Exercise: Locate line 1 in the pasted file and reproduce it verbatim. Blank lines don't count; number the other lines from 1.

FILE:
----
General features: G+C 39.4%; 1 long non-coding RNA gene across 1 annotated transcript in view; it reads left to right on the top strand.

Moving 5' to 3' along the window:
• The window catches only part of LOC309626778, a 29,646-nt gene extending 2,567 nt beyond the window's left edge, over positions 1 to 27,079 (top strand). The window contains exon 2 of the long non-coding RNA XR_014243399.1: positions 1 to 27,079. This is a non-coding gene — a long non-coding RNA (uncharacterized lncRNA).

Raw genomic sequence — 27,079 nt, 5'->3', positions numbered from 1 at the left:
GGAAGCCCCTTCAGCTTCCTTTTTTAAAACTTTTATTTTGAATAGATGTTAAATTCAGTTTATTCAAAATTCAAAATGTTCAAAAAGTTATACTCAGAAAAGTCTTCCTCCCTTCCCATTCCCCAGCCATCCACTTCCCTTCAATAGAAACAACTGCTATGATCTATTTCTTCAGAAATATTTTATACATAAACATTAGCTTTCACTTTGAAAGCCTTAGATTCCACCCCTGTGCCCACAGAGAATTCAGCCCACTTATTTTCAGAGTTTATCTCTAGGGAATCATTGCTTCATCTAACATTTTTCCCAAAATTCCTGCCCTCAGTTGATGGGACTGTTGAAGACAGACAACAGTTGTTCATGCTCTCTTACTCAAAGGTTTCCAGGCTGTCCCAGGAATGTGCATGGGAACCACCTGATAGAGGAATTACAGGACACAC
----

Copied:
General features: G+C 39.4%; 1 long non-coding RNA gene across 1 annotated transcript in view; it reads left to right on the top strand.